Te Puna Ako

Auckland, New Zealand

Te Puna Ako

Auckland, New Zealand
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Cochrane T.,University of Auckland | Narayan V.,Te Puna Ako
Research in Learning Technology | Year: 2013

This article evaluates the use of a community of practice model for redesigning a lecturer professional development course investigating the impact of mobile web 2.0 technologies in higher education. The results show a significant change in lecturer conceptions of pedagogy were achieved by this approach. Drawing on our experience of two iterations of implementing the new course model we propose a mobile social media framework for enabling pedagogical transformation as part of lecturer professional development. © 2013 T. Cochrane and V. Narayan.

Cochrane T.,University of Auckland | Narayan V.,Te Puna Ako | Oldfield J.,Unitec
International Journal of Mobile Learning and Organisation | Year: 2013

This paper critiques eight m-learning projects, including four m-learning projects using iPads in 2010 followed by a further four iPad projects in 2011. Using an action research methodology, the authors explore the impact of the integration of the m-learning projects on the pedagogical approaches of these courses. The eight iPad projects present different approaches to the integration of the iPad within a variety of educational contexts. The projects were informed by six critical success factors identified from thirty m-learning projects between 2006 and 2010, and illustrate the potential for the iPad to become a pedagogical game changer. Copyright © 2013 Inderscience Enterprises Ltd.

Cochrane T.,Te Puna Ako | Bateman R.,Te Puna Ako
Proceedings of the IADIS International Conference Mobile Learning 2010 | Year: 2010

This paper discusses the implications of 3 years of action research mlearning projects investigating the potential of mobile web 2.0 tools to facilitate social constructivist learning environments across multiple learning contexts. Highlighted are the design framework, identified critical success factors, and implementation strategy developed from the thirteen mlearning projects undertaken between 2007 and 2009. The projects encompassed five different courses, forming five case studies spanning from one to three years of implementation and refinement. © 2010 IADIS.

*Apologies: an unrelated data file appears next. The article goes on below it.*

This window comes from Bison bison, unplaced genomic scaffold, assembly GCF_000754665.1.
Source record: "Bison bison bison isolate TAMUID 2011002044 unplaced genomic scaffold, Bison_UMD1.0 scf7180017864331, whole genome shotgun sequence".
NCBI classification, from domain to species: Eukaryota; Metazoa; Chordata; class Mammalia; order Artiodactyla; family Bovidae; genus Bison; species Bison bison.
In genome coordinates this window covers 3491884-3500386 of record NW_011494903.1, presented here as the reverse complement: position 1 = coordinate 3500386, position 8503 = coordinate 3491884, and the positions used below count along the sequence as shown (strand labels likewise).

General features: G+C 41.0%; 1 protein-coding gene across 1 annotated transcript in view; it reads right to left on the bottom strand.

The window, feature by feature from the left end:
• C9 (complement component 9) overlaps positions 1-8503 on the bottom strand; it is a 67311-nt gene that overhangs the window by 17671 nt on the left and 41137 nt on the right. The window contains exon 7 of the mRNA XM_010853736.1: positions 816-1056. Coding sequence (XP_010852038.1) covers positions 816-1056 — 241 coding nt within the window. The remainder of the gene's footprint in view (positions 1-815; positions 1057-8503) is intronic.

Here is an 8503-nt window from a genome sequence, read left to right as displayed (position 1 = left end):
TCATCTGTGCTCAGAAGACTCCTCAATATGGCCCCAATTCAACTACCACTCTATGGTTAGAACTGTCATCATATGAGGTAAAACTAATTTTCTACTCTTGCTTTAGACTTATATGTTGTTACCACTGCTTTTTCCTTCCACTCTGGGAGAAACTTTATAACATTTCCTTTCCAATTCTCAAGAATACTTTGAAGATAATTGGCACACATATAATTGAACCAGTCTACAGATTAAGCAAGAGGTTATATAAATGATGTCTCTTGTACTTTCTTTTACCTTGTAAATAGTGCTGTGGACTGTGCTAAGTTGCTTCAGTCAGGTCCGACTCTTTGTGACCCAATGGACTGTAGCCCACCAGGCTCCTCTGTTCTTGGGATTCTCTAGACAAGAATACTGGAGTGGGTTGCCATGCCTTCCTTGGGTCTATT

Cochrane T.,Te Puna Ako | Narayan V.,Te Puna Ako
ALT-J: Research in Learning Technology | Year: 2011

In this paper we discuss the impact of redesigning a lecturer professional development course with the aim of embedding a community of practice (COP) model supported by the use of mobile web 2.0 technologies. This approach was based upon a model developed to support 30 mlearning projects between 2006 and 2010, which also informed the institutions' new elearning strategy developed in 2009. Participating lecturers were brought into the course as participants in an intentional COP investigating the pedagogical application of social learning theories and frameworks, facilitated by the course lecturers who took on the role of technology stewards guiding the COP in the appropriation of mobile web 2.0. Three examples of participants' journeys of discovery throughout the course are highlighted to illustrate the impact of this approach to professional development. Reflections on the first 2010 iteration of the course are then used to inform the following iterations in 2011. © 2011 Association for Learning Technology.

Cochrane T.D.,Te Puna Ako
Journal of Asynchronous Learning Network | Year: 2011

Mobile learning (m-learning) has moved beyond the realms of fantasy to become a viable platform for contextual learning that bridges formal and informal learning environments. This paper overviews how mobile Web 2.0 has been instrumental in facilitating pedagogical change and informing an institution's new e-learning strategy that focuses upon social constructivist pedagogies. The project developed an intentional community of practice model for supporting new technology integration, pedagogical development, and institutional change. Beginning with a small selection of early adopter trials, the results of the research are now informing a wider integration of wireless mobile computing.

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